So I recently, finally, rewatched the 1997 adaptation of THE SHINING, written by King and directed by Mick “Critters 2” Garris. Now I remember why I waited so long to get back to it.

It was never any secret King didn’t like the Kubrick version of the movie–you know, the one everyone pretty much agrees is a horror classic (I don’t know if I’d go that far, it is a good horror movie, but a mediocre adaptation of a fantastic book)–and finally he was allowed to make his own version, this time telling the story that was actually in the book. Believe it or not, Kubrick left out whole chunks of plot and character development in favor of great acting and beautiful shots. Which one was better?

I guess it depends on what you’re looking for in a good SHINING adaptation. A wonderful viewing experience? Kubrick. The Shining novel, bereft of any terror, but faithful to the plot? King.

In both versions, Jack Torrance is spending the winter as the caretaker of The Overlook Hotel, snowed in in the mountains of Colorado with his wife Wendy and 7-year-old son, Danny. Jack is a recovering alcoholic, Wendy forgives but never forgets, Danny is psychic, and the hotel is very very incredibly haunted. As the snow comes and the Torrances are cut off from the outside world, mayhem ensues as the ghosts feed on Danny’s psychic energy and play on Jack’s fragile mental state, his anger problems, and his desire to do his job.

In both versions, Jack is driven to insanity and a line he can never uncross. However, in the Kubrick version, King’s opinion was that Jack Nicholson’s take on the character looked insane from day one. And he’s not wrong. In fact, when I read the book for the first time and saw how gradual that downward spiral really was, I could totally see King’s point in not liking the movie. But I also couldn’t deny that, while not an adaptation of the book, it is still a pretty great horror movie.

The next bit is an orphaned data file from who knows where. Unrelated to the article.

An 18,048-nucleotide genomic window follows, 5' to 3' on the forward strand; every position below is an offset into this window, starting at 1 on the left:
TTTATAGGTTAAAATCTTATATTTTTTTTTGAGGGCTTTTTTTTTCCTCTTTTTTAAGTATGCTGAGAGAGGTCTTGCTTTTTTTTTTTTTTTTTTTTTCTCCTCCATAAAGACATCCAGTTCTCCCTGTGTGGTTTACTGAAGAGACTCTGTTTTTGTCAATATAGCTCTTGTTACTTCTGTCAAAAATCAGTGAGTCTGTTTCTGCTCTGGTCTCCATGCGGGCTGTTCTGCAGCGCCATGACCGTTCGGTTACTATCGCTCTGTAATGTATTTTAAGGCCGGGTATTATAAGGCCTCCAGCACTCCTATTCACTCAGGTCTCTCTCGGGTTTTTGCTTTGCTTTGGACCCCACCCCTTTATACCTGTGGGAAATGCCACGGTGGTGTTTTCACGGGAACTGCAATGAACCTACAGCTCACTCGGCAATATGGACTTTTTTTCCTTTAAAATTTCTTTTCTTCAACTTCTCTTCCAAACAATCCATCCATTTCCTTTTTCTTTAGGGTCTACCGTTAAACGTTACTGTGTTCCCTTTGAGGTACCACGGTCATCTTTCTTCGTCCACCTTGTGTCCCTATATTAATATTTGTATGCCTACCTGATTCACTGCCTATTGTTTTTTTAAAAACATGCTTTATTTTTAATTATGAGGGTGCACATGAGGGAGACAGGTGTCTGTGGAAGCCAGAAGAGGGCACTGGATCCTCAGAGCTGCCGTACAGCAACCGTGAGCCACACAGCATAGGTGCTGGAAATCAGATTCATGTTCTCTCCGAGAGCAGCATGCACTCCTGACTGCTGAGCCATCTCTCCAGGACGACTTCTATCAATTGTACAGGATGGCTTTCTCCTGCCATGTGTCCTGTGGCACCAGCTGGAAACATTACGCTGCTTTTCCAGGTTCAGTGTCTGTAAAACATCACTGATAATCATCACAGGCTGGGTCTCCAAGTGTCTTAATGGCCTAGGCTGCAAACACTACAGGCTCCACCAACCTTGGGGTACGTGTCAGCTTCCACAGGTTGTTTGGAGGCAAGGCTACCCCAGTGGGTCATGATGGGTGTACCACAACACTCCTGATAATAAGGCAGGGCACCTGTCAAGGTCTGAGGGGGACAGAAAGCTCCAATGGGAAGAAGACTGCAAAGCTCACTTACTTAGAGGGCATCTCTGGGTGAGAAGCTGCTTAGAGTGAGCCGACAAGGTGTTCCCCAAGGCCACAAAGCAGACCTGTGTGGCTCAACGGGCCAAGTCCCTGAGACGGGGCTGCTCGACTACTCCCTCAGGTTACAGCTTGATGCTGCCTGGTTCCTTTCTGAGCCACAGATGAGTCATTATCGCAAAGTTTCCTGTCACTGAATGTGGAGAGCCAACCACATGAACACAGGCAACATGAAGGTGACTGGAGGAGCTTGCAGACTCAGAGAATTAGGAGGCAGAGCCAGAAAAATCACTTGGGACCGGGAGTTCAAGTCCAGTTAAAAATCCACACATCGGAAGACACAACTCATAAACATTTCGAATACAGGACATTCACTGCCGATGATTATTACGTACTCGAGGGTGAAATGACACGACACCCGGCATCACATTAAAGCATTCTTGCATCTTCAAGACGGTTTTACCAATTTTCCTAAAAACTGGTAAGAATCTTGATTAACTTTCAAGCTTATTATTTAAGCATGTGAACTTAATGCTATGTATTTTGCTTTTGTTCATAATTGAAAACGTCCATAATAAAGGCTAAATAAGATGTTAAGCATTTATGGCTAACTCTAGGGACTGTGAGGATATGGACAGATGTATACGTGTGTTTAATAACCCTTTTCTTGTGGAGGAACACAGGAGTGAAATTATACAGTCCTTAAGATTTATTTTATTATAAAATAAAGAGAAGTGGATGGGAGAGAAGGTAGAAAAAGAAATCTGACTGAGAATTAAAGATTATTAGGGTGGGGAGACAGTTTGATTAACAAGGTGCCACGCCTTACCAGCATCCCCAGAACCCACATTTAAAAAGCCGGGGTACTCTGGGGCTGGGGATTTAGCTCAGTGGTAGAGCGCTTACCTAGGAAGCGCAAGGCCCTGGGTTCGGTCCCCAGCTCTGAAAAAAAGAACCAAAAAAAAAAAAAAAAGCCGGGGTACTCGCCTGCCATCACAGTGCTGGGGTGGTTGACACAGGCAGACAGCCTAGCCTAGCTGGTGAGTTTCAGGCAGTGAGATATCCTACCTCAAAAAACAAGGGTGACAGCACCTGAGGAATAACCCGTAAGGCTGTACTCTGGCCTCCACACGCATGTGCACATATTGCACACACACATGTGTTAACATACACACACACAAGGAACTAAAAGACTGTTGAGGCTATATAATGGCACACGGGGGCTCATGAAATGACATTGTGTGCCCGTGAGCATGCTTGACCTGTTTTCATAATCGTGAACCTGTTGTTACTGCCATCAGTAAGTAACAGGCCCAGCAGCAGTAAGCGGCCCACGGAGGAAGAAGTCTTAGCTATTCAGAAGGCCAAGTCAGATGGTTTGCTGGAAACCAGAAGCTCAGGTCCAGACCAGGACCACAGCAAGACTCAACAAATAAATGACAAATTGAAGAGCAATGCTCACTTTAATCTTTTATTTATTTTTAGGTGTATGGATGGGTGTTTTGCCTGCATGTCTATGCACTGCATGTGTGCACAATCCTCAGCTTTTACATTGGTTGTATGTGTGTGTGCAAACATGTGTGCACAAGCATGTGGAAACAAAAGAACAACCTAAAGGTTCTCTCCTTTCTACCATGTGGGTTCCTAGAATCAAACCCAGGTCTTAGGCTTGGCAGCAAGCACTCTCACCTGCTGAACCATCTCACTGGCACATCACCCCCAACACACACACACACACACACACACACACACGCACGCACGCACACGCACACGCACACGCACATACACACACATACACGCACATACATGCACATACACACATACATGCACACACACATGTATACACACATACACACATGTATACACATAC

Steven Weber by Greg2600
Steven Weber, the one good thing about this adaptation.

Enter Steven Weber’s take on Jack Torrance. The one thing in this entire adaptation that I could appreciate was Weber’s performance as the husband and father struggling to keep it together under the weight of a slew of mistakes. Just when you think Jack’s turned that corner past the point of no return, Weber brings him back, showing the struggle the character really was fighting with. For all its many many flaws, I have to give this tepid adaptation credit for getting that aspect of the story right.